Advancements in surveillance technology and increased reliance on smart devices have caused a perfect storm for cybercriminals looking to steal data, hold users to ransom or surveil their targets. It comes as a recent study, from a family law firm, also revealed one in five spouses use spy gear including installing spyware on their partner’s phones.
Smart appliances in the home have increased by 300 percent as people are becoming more reliant on devices that promise to make their homes safer and their lives easier.
It comes as software development company BespokeSoftwareSolutions told Express.co.uk that one in five spouses use spy gear such as tracking devices, dash cams, and spying software on mobile phones on their partners before a divorce.
Alarmingly, a recent report by Which? revealed that a home with smart gadgets could be vulnerable to 12,000 hacking attacks in a single week.
The company created a fake smart home and set up a range of real consumer devices including televisions, thermostats, smart security systems and a smart kettle.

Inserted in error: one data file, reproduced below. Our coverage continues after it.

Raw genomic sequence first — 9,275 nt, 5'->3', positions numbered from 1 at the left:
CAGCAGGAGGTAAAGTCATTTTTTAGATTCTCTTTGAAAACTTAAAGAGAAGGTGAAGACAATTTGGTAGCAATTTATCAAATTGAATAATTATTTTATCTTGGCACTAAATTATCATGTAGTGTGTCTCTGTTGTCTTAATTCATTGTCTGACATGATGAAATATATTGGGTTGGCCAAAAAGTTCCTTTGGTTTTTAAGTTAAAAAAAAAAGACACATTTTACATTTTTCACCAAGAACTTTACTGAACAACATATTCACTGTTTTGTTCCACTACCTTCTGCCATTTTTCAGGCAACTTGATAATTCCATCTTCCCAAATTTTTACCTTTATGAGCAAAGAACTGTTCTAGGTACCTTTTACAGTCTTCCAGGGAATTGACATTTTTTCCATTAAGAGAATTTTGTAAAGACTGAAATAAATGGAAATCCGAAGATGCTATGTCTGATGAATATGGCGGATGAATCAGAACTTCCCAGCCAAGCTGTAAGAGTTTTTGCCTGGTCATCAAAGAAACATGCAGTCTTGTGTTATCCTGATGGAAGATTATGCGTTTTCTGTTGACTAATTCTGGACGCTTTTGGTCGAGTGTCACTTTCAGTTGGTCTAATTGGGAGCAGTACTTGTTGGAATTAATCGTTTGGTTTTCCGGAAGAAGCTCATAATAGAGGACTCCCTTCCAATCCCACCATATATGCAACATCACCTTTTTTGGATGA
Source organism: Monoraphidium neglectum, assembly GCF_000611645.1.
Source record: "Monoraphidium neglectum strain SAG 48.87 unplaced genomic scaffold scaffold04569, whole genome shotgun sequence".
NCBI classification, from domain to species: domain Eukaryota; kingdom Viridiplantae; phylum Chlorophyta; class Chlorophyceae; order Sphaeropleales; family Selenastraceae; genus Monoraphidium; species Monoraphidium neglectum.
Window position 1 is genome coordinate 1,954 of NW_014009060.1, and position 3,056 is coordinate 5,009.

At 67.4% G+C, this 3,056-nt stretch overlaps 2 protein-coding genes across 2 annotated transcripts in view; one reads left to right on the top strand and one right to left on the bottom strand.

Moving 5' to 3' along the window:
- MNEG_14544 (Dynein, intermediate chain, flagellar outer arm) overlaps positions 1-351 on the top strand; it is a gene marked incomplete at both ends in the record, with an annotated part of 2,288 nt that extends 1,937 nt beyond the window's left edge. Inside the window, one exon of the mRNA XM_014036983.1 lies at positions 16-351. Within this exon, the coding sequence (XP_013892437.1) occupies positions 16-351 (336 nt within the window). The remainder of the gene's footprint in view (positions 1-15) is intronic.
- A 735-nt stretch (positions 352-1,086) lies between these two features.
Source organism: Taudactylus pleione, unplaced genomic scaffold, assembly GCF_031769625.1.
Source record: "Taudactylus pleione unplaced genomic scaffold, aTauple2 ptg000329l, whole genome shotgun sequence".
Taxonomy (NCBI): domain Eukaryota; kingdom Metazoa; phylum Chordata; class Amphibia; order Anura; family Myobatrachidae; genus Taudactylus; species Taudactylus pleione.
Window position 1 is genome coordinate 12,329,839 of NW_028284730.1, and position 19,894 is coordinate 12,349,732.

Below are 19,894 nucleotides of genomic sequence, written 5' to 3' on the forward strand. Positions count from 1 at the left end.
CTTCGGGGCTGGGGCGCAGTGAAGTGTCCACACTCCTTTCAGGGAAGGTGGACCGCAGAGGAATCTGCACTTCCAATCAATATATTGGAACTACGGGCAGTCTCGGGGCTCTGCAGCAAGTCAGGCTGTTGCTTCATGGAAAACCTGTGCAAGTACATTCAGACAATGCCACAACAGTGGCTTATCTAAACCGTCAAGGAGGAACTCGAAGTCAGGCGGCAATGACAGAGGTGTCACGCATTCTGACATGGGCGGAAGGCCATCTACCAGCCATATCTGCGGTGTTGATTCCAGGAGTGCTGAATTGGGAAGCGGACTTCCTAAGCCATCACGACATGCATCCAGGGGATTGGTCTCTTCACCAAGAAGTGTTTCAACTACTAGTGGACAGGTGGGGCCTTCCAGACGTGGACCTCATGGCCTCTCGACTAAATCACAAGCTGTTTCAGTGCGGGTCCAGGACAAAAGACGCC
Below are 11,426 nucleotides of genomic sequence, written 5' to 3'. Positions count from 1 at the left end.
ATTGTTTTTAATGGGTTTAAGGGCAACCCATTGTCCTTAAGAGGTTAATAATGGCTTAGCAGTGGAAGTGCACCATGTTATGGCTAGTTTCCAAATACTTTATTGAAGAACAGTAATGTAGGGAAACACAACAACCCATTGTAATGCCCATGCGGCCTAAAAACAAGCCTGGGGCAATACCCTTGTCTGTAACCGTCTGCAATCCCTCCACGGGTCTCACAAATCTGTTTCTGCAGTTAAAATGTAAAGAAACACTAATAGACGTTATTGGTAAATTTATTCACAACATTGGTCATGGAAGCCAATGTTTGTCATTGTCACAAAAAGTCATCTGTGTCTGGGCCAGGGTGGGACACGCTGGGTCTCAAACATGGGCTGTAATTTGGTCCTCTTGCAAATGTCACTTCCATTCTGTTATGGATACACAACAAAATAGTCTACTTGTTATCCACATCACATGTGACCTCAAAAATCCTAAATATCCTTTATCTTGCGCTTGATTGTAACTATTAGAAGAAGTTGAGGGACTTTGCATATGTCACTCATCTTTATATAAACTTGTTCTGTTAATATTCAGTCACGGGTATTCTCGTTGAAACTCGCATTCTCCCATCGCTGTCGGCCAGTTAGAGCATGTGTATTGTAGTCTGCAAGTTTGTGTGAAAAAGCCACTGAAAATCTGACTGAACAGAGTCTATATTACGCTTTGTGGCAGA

The investigations revealed a deluge of attempts by cybercriminals trying to break into the devices.
At one stage, the devices reached as many as 14 hacking attempts every hour.
This confirmed that most devices were able to fend off an assault but a wireless camera was successfully targeted and a stranger used to attempt to spy on the home.
The company found that the vast majority of hacking attacks come from Russia, China, India, the Netherlands and the US
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Which? reveals ways to reduce the likelihood of attacks by hackers on devices.
The company warned consumers a weak default password is the easiest way for a device to get hacked so urges users to change any password that comes with the product.
Using two-factor authentication and installing any security updates available is also a good way to keep smart devices secure.
They warn consumers to be wary of any phishing messages they may receive, which can enable a hacker to fully compromise the device.